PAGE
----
They are just completely fatigued from the treatment and often they’ve just lost faith in the process. There are a lot of people like that around.

Also, in the current situation there’s the whole waiting list thing isn’t there. People who can’t be seen by a specialist for six months, one year, even two years! I mean that’s just not ok is it, and Tree of Life can offer them something that is focused on supporting them, as well as physically and mentally preparing them for what might be in their medical future.

Another group that I see really benefiting from Tree of Life and the associated messaging is young adults, I want to say 18–25-year-olds. That demographic is the group I work closely with, and they are struggling from a mental health perspective at the moment.

I’m seeing 18-year-olds coming in with what I would describe as quite severe mental health problems. They are functioning, they’re coming into higher education, leaving home, entering what should be an exhilarating time of life, but they seem to not have a lot of hope when I talk to them. They are worried about the future, the fact they won’t be able to afford their own homes, relationships, that sort of thing.

The last thing they would be able to deal with is to hear that terminal cancer is potentially going to add to their issues.

There must be a sensitivity of messaging for sure, but equally there needs to be a balance of messaging that isn’t just sensitive to the situation, but actively builds resilience.

We now do sessions for parents at the University. Now, I know I’m not just speaking for myself when I say that all I needed from my parents was a lift to the Uni gates, help getting my bags from the boot and a kiss goodbye! See you next year! We’re not even talking that long ago.

Nowadays these young adults request that their parents come along to special sessions. This is all in the name of suicide risk management.

A lot of parents are genuinely concerned about their adult aged offspring and feel the need to be a part of the whole process.

Compared to what we experienced with our further education, this is like another world, but it is the reality of what this generation are dealing with. I honestly believe that programmes like the Tree of Life are crucial to helping develop the physical, psychological, and emotional resilience they need to become happy and healthy human beings.

What do you see as the biggest barriers to a person improving their health?

Lack of family support is the first.

We have all heard of that person who made the decision to radically change their lifestyle and ended up getting divorced because they had nothing in common with their spouse who hadn’t committed to change.

I think you need that support at home, and it requires both partners to be curious and critical thinking.

This also extends to your friendship and peer groups and the physical and social environments.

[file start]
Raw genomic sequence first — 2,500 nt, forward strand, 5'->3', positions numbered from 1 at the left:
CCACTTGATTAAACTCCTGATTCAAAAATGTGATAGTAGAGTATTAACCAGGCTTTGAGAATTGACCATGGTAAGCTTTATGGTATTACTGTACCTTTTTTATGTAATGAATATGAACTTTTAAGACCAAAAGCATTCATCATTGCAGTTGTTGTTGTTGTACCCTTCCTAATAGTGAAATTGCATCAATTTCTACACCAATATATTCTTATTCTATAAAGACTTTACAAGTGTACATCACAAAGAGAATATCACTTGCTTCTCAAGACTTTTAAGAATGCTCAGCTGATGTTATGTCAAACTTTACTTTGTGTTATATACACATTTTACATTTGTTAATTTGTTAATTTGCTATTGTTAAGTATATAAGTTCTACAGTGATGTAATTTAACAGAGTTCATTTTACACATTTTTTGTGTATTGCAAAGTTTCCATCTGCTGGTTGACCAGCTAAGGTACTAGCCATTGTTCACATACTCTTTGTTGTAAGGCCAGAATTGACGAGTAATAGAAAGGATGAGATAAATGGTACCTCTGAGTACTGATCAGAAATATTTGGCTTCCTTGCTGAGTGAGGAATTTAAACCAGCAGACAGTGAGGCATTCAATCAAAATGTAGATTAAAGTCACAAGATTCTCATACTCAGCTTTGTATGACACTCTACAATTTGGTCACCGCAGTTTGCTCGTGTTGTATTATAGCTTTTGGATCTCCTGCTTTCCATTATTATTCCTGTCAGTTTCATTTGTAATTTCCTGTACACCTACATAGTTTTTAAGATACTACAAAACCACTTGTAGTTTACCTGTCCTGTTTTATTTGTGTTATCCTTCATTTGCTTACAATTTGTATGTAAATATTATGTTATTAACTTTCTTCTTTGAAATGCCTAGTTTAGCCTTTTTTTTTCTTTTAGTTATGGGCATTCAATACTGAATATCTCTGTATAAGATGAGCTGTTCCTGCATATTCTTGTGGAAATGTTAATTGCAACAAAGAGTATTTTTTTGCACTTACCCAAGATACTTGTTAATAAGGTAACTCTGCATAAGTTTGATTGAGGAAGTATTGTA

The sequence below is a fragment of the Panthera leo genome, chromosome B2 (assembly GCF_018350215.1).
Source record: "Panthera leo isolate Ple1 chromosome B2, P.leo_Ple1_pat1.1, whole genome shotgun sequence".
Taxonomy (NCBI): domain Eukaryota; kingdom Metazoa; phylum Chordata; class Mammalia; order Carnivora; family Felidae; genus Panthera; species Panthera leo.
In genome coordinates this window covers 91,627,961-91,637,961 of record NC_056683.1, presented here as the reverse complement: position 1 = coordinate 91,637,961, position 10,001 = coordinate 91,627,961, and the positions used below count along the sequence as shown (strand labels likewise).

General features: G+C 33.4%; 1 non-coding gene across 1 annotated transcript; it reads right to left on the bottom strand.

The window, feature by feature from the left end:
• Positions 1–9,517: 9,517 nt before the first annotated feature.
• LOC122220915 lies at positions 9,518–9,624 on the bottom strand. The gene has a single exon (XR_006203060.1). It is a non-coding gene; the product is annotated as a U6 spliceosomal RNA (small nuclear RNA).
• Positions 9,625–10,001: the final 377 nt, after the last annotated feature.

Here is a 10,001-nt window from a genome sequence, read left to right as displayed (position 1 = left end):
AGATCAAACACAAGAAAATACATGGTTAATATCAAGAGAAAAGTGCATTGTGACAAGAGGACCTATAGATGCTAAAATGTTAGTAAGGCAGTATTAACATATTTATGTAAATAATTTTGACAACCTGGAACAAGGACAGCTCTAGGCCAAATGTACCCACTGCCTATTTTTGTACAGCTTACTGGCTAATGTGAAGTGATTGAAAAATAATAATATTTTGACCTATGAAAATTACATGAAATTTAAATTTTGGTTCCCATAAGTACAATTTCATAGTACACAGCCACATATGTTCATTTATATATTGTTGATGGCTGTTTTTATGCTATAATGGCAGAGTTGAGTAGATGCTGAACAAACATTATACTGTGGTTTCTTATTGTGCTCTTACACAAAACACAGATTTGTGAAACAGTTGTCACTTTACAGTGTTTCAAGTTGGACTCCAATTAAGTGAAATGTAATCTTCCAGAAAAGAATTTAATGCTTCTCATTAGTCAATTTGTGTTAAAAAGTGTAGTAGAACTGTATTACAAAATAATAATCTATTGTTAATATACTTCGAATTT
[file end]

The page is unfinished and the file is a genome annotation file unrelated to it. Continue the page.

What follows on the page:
In my opinion changing a habit isn’t that difficult, it’s making that change in the environment you exist in, surrounded by people you exist with, that makes it hard!

We’ve all been around that friend that says:

“You’re not having a pudding? Why not?”

“Go on have a drink!”

It’s difficult to go to bed when everyone else in the house is watching one more Netflix episode.

Then it’s difficult to get up for that early morning run when everyone else is staying in bed.

The social and physical environments make it really difficult for people to make those health-related changes.

Another of my favourite books is called The Healthy Deviant. The author Pilar Gerasimo explains that to be healthy, you’ve got to have some quite deviant behaviours. You’ve got to be quite unusual and quite quirky. It’s quite an interesting message in the sense that she is supporting people to basically become isolated in their communities, for the sake of their own health and well-being. I actually think her approach is really good.

This all leans back to the whole community conversation earlier. That’s another role for the community isn’t it. To help normalise things like going to bed early, getting up at sunrise, cold water bathing, or whatever it might be that people have decided to do. Maybe eating well, drinking less. You know there are other people out there doing it. You might not see them day to day, but they inspire you and empower you to take control.

A classic example for me is the whole office doughnuts thing. The fuss when someone turns down the Friday doughnut, just because you saying NO causes a reaction in those who are already indulging. Or the being birthday cake in an open office. It can be really hard to be the one person that says no, or the one person that bring a bowl of fruit on their birthday instead of a cake.

The interesting thing is everything we are talking about reflects how we view ourselves. I mean, that friend that says, “oh, go on, you can come out tonight,” is actually thinking “ how has she got the will power to stay at home and have an early night?”

It is much more about how bad you feel about yourself for doing it, than judging others for not doing it. In fact, in my experience, you’re really jealous of the person that’s living well.

The Cancer Coach is an expert international team of highly qualified and experienced practitioners in cancer care and functional medicine. They are experts in their fields and many are cancer survivors themselves. Read about The Cancer Coach™ and our team of oncologists, experts in behaviour science, qualified health coaches, and people just like you.

Our Cancer Coaching and Tree of Life programmes are beneficial to any individual who has been affected by cancer, including patients undergoing treatment, survivors, caregivers, and people pursuing cancer prevention.

Our programmes are also designed to meet the needs of employers, insurers, workplace wellness providers, and employee assistance programmes who want to offer dedicated cancer and wellness services to their clients, customers, and employees.

Written by James Walters

Community Manager at the Tree of Life Anti-Cancer Lifestyle Community and Programme and The Cancer Coach Cancer wellness and coaching programmes for Individuals, Workplace Wellness Providers & EAPs, Insurers, Employers, and Cancer Treatment Providers.

Aug 24, 2023